verb (chops, chopping, chopped)[with object]
- 1Cut (something) into small pieces with repeated sharp blows using an ax or knife: they chopped up the pulpit for firewood finely chop the parsleyMore example sentences
- It was chopped up into small pieces and taken away.
- Large pieces of jewellery were often chopped up into smaller pieces known as ‘hack-silver’ to make up the exact weight of silver required.
- After that, take them out and leave them to soften slightly for 15 to 20 minutes, then peel them with a sharp knife and chop them into chunks.
- 1.1 (chop something off) Remove by cutting: they chopped off all her hairMore example sentences
sever, cut off, hack off, slice off, lop off, saw off, shear off
- ‘With the battery farming of chickens, they are kept in cages the size of an A4 piece of paper and their beaks are chopped off to stop them attacking each other, which they may do due to all the stress they're put under,’ he explains.
- One morning I chopped it off and can't say I've ever missed it.
- I end up buying them and chopping the bottoms off.
- 1.2Cut through the base of (something, especially a tree) with blows from an ax or similar implement, in order to fell it: the boy chopped down eight trees [no object]: the men were chopping at the undergrowth with machetesMore example sentences
- Residents in Station Road are angry trees have been chopped down to prevent leaves falling on to the railway line.
- Legend has it that Carver once chopped down a cherry tree.
- As soon as they moved out, the landlord came and dug up the garden and chopped down every single tree.
- 1.3Strike (a ball) with a short heavy blow, as if cutting at something.More example sentences
- Boone chopped a grounder to Bill Mueller, but the ball spun out of the third baseman's grasp for a charitable infield single to load the bases.
- Bruyns chopped a ball onto his stumps and Gamiet spooned a catch to mid-on.
- Guzman chopped a ball which Cairo cut off in short right but had no play on, loading the bases.
- 1.4 (usually be chopped) Abolish or reduce the size or extent of (something) in a way regarded as brutally sudden: their training courses are to be choppedMore example sentences
- At the same time it also announced plans to chop 3,000 jobs in a bid to reduce costs.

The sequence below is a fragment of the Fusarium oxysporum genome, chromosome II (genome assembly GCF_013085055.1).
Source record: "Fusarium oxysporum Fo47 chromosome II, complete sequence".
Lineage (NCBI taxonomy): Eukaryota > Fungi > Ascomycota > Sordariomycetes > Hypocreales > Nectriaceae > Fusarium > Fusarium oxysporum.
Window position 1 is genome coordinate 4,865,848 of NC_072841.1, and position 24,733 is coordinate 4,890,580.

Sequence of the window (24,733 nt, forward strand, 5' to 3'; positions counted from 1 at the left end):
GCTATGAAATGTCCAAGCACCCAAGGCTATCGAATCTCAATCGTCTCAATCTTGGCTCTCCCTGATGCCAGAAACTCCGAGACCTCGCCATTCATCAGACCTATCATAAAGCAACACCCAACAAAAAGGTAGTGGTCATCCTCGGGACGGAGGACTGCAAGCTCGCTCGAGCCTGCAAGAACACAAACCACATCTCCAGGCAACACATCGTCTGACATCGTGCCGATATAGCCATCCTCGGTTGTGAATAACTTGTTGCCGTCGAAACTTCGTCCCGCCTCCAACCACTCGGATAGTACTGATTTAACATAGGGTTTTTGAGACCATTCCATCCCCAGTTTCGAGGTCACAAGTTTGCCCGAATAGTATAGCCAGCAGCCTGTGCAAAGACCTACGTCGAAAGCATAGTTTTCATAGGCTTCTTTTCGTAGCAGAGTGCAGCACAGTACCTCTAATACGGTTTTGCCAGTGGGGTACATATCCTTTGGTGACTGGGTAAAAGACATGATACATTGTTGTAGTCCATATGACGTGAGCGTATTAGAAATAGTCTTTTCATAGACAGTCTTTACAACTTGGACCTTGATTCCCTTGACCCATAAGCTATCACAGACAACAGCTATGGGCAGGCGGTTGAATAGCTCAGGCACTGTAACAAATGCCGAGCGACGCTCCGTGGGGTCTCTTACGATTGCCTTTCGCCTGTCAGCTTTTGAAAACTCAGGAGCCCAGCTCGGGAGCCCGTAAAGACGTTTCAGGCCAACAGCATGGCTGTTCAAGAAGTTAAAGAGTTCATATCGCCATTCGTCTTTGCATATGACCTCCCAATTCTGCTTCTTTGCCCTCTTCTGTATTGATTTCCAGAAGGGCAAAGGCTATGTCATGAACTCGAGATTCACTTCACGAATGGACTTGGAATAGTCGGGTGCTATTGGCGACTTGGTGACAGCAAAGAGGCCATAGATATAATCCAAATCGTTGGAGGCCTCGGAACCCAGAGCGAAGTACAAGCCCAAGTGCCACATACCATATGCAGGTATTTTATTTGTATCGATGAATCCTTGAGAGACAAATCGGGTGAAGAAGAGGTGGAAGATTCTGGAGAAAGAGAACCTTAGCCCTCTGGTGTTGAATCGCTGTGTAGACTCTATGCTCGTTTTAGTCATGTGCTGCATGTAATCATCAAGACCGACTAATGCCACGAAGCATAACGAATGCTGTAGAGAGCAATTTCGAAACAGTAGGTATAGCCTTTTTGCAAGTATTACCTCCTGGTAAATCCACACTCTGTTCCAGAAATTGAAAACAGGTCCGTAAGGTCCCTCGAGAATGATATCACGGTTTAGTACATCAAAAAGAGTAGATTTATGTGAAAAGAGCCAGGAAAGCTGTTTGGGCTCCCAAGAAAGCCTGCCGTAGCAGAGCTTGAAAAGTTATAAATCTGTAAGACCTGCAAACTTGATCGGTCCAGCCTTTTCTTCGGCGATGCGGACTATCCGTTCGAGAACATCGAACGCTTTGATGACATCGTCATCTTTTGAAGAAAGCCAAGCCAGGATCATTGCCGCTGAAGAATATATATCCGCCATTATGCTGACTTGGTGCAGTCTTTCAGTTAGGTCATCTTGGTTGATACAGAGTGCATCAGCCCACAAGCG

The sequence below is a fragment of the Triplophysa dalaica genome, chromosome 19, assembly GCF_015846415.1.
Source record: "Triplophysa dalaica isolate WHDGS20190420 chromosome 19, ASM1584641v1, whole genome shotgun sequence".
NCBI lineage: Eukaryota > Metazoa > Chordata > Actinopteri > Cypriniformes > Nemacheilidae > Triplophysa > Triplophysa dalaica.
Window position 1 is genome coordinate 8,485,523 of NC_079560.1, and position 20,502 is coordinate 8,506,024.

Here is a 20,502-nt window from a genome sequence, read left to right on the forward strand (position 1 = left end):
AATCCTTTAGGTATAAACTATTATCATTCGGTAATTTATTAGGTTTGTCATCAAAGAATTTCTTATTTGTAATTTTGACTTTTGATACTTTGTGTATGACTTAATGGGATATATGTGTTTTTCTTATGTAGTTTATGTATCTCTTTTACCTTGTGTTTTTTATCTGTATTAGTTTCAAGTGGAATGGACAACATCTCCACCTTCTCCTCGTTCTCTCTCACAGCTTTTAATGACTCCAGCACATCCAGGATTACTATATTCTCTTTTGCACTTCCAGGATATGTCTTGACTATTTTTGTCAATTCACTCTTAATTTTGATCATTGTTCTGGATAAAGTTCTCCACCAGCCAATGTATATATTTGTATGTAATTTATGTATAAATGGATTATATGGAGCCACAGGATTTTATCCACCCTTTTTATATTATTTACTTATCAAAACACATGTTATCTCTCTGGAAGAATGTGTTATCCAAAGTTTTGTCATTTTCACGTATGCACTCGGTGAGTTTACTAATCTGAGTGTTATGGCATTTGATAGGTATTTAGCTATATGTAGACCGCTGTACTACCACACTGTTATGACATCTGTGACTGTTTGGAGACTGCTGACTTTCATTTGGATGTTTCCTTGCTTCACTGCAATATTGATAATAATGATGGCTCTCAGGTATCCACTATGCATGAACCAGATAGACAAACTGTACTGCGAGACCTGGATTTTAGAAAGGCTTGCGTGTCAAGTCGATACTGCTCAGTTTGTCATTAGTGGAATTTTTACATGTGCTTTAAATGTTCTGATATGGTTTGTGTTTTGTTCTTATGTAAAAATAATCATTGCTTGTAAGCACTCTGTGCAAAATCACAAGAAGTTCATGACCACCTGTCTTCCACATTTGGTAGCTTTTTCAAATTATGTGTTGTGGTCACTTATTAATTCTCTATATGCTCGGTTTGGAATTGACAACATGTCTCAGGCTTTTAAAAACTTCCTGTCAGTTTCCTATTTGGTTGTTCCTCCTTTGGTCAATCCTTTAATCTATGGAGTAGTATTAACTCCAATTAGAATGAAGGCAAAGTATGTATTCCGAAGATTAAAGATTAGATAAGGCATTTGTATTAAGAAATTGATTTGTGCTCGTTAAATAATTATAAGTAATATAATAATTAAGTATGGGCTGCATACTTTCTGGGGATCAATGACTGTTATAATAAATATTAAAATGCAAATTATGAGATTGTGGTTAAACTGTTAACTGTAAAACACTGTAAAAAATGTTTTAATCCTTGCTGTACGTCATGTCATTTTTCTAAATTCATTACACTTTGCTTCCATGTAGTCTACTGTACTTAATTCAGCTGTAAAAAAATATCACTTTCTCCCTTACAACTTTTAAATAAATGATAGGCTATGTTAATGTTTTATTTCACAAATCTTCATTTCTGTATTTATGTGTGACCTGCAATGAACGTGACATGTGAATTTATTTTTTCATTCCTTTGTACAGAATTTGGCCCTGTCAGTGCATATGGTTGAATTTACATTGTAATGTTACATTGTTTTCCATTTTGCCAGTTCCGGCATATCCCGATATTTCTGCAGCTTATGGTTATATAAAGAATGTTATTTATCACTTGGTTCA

- Staffing levels at the city's library could be chopped.
- The firm put forward plans to chop Sunday bus services on three routes in the area.
nounBack to top
- 1A downward cutting blow or movement, typically with the hand: an effective chop to the back of the neckMore example sentences
- Raymond leaped forward with a downward chop from his long sword.
- Within seconds, downward chops and low slashes signal the beginning of the engagement.
- He watched his father's neat, even blows, chops, cuts, and parries.
- 2A thick slice of meat, especially pork or lamb, adjacent to, and typically including, a rib.More example sentences
- In the last year I have added it to white bean soup, squid with peas, chorizo stews, grilled lamb chops, roasted vegetables, baked beans, beef burgers and fish stew.
- Cut open bag and slice lamb into individual chops.
- There are four main portions cut from the pig carcass that qualify as pork chops: center cut chops, rib chops, blade chops, and pork sirloin chops.
- 3North American Crushed or ground grain used as animal feed.More example sentences
- At least 30 peer-reviewed studies from grain, silage and green chop were analyzed.
- Cut high to leave lower stalks in the field and never allow green chop to heat in the wagon or feed bunk.
- To adjust price back to green chop, account for losses during storage.
- 4 [in singular] The broken motion of water, typically due to the action of the wind against the tide: we started our run into a two-foot chopMore example sentences
- There's a bit of a wind blowing, and Lough Derg has a respectable chop on its waters.
- The sea was lathering into a whitecapped chop and the wind was piping up.
- Some are more suited to the heavy chop of open water.
- Argue in a tiresomely pedantic way; quibble.[ mid 16th century: from a dialect use of chop meaning 'bandy words']More example sentences
- Does not this beautiful piece of chop logic rely on a false equivalence between hunting to eat and looking for sexual gratification?
- Instead, they talk, chopping logic, competing with Alice and each other, and often mentioning things ‘natural’ animals might be imagined to talk about, like fear, death, and being eaten.
- The Navy approach comes across as theoretical because it uses a textbook approach based on ‘chop logic’ and is not utilitarian.
late Middle English: variant of chap1.
Entry from British & World English dictionary
verb (chops, chopping, chopped)(in phrase chop and change) British • informal
late Middle English (in the sense 'barter, exchange'): perhaps related to Old English cēap 'bargaining, trade'; compare with chap- in chapman.
Entry from British & World English dictionary
early 19th century: from Hindi chāp 'stamp, brand' (see chaap).